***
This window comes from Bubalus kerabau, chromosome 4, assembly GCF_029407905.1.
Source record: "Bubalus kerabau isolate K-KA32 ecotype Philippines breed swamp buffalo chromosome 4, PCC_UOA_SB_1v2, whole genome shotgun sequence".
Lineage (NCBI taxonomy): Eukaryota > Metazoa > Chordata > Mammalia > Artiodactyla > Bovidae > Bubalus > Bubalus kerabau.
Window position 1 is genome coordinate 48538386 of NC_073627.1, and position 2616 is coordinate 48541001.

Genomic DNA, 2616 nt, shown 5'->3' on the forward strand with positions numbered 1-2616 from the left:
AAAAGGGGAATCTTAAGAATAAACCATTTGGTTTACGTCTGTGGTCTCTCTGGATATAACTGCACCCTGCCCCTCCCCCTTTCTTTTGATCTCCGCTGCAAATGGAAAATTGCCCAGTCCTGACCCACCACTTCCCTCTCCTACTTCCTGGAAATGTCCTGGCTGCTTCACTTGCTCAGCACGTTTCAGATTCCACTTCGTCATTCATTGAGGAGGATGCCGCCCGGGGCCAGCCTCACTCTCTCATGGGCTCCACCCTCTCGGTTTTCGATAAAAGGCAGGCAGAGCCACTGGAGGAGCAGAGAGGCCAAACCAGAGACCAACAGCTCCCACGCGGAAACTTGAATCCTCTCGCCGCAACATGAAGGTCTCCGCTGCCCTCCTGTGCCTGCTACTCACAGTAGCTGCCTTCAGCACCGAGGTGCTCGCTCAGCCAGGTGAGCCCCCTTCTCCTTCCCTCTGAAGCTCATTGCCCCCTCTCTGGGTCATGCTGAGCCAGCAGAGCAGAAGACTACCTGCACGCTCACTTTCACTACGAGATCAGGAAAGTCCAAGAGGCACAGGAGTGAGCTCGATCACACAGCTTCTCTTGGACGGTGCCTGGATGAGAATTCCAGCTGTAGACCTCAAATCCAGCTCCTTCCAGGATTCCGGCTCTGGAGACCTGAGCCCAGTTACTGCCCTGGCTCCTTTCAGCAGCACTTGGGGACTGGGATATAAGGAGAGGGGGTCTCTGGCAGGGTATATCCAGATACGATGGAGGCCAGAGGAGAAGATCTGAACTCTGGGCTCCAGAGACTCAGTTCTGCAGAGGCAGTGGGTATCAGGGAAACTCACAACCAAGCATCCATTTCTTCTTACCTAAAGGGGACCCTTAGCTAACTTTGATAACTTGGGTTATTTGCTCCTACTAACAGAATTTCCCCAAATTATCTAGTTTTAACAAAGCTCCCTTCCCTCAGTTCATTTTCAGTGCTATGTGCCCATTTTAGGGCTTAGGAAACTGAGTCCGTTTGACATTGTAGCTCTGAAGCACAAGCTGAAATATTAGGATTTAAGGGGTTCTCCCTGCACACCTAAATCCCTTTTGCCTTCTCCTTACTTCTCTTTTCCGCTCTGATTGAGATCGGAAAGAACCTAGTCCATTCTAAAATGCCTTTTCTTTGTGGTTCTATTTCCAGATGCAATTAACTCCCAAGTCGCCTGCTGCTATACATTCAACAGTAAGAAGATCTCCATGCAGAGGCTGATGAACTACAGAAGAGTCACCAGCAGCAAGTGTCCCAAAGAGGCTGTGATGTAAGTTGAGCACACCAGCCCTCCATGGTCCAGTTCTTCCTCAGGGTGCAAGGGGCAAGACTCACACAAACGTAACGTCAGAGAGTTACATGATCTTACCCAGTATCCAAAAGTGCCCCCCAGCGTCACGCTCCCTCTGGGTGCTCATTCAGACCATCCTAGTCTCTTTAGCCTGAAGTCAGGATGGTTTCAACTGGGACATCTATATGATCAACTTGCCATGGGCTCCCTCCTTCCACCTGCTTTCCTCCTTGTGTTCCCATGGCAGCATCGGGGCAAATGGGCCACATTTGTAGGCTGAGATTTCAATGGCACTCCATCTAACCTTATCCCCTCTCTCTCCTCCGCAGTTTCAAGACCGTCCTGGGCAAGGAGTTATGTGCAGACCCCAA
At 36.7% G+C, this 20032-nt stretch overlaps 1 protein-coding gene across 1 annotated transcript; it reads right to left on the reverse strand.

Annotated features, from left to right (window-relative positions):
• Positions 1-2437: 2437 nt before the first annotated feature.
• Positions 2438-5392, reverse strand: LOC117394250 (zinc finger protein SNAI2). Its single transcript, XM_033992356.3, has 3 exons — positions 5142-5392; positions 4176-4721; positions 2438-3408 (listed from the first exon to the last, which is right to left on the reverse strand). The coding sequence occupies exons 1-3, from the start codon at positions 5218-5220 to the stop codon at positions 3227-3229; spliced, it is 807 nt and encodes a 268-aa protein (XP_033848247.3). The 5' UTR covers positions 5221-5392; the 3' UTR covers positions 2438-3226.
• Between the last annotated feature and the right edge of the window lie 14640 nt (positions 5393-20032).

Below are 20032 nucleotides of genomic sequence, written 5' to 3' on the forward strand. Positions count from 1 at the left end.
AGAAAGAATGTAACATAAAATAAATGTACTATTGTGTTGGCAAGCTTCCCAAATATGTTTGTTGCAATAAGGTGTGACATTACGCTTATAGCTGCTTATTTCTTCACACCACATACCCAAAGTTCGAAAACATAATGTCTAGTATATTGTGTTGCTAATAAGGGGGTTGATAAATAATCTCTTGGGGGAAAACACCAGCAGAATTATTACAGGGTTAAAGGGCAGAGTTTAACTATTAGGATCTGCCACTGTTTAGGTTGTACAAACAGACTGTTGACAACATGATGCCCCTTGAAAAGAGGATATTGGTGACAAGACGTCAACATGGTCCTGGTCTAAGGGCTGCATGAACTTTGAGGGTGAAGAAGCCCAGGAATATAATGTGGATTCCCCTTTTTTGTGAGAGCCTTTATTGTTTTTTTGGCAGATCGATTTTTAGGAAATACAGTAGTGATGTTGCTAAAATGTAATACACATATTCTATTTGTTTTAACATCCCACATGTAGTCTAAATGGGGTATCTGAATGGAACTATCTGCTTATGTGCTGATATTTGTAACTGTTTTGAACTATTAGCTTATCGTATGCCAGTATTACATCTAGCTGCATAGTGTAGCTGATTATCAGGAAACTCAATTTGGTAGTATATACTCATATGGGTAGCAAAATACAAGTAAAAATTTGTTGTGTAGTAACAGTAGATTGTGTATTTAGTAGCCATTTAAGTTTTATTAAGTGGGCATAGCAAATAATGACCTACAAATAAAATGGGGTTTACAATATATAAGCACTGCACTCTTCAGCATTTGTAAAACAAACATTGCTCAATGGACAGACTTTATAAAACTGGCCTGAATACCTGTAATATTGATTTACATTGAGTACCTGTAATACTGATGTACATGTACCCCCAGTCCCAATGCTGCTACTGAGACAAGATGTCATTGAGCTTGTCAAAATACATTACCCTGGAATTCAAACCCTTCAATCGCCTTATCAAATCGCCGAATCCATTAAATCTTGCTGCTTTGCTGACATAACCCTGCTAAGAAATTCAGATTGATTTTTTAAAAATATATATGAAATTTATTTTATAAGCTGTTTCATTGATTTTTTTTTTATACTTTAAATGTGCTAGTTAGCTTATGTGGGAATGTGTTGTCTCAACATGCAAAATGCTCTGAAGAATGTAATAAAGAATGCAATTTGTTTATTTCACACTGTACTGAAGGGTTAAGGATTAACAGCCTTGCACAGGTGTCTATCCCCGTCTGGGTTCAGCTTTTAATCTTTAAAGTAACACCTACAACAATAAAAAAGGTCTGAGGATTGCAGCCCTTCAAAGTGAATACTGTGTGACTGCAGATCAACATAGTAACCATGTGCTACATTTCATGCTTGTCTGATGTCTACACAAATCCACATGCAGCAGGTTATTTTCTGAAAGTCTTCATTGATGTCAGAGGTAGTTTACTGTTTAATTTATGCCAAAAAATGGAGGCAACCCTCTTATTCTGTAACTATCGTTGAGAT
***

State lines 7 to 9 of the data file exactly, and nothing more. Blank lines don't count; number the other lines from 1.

At 36.7% G+C, this 20032-nt stretch overlaps 1 protein-coding gene across 1 annotated transcript; it reads right to left on the reverse strand.

Annotated features, from left to right (window-relative positions):
• Positions 1-2437: 2437 nt before the first annotated feature.